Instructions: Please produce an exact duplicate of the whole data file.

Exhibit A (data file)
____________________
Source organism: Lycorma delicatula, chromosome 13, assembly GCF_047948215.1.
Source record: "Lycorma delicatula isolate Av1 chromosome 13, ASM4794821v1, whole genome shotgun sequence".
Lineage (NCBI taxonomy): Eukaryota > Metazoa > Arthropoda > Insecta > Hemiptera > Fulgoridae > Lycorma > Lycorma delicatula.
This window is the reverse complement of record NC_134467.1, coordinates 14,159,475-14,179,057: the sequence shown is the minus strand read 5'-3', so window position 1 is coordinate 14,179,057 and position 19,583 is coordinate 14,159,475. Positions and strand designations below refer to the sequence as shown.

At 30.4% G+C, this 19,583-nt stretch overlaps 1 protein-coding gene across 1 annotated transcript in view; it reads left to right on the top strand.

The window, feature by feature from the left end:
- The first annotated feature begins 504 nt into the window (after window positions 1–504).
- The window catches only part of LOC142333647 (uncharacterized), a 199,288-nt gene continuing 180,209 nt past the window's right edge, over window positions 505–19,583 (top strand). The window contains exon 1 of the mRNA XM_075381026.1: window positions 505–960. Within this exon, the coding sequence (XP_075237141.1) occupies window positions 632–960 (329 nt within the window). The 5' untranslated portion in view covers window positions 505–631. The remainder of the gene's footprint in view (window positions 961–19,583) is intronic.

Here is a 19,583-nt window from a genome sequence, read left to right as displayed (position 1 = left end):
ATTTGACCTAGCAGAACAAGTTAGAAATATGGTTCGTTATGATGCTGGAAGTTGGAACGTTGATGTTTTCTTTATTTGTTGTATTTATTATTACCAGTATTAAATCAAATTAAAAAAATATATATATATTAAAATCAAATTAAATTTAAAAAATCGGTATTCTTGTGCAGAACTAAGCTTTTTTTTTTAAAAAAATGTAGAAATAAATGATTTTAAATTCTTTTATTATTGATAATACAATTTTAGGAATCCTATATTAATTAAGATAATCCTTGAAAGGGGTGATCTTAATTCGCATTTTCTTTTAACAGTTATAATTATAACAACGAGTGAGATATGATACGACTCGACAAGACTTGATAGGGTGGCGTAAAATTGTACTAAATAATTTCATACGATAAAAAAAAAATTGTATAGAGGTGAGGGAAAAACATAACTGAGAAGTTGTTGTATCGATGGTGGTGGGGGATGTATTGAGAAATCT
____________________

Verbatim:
Source organism: Lycorma delicatula, chromosome 13, assembly GCF_047948215.1.
Source record: "Lycorma delicatula isolate Av1 chromosome 13, ASM4794821v1, whole genome shotgun sequence".
Lineage (NCBI taxonomy): Eukaryota > Metazoa > Arthropoda > Insecta > Hemiptera > Fulgoridae > Lycorma > Lycorma delicatula.
This window is the reverse complement of record NC_134467.1, coordinates 14,159,475-14,179,057: the sequence shown is the minus strand read 5'-3', so window position 1 is coordinate 14,179,057 and position 19,583 is coordinate 14,159,475. Positions and strand designations below refer to the sequence as shown.

At 30.4% G+C, this 19,583-nt stretch overlaps 1 protein-coding gene across 1 annotated transcript in view; it reads left to right on the top strand.

The window, feature by feature from the left end:
- The first annotated feature begins 504 nt into the window (after window positions 1–504).
- The window catches only part of LOC142333647 (uncharacterized), a 199,288-nt gene continuing 180,209 nt past the window's right edge, over window positions 505–19,583 (top strand). The window contains exon 1 of the mRNA XM_075381026.1: window positions 505–960. Within this exon, the coding sequence (XP_075237141.1) occupies window positions 632–960 (329 nt within the window). The 5' untranslated portion in view covers window positions 505–631. The remainder of the gene's footprint in view (window positions 961–19,583) is intronic.

Here is a 19,583-nt window from a genome sequence, read left to right as displayed (position 1 = left end):
ATTTGACCTAGCAGAACAAGTTAGAAATATGGTTCGTTATGATGCTGGAAGTTGGAACGTTGATGTTTTCTTTATTTGTTGTATTTATTATTACCAGTATTAAATCAAATTAAAAAAATATATATATATTAAAATCAAATTAAATTTAAAAAATCGGTATTCTTGTGCAGAACTAAGCTTTTTTTTTTAAAAAAATGTAGAAATAAATGATTTTAAATTCTTTTATTATTGATAATACAATTTTAGGAATCCTATATTAATTAAGATAATCCTTGAAAGGGGTGATCTTAATTCGCATTTTCTTTTAACAGTTATAATTATAACAACGAGTGAGATATGATACGACTCGACAAGACTTGATAGGGTGGCGTAAAATTGTACTAAATAATTTCATACGATAAAAAAAAAATTGTATAGAGGTGAGGGAAAAACATAACTGAGAAGTTGTTGTATCGATGGTGGTGGGGGATGTATTGAGAAATCT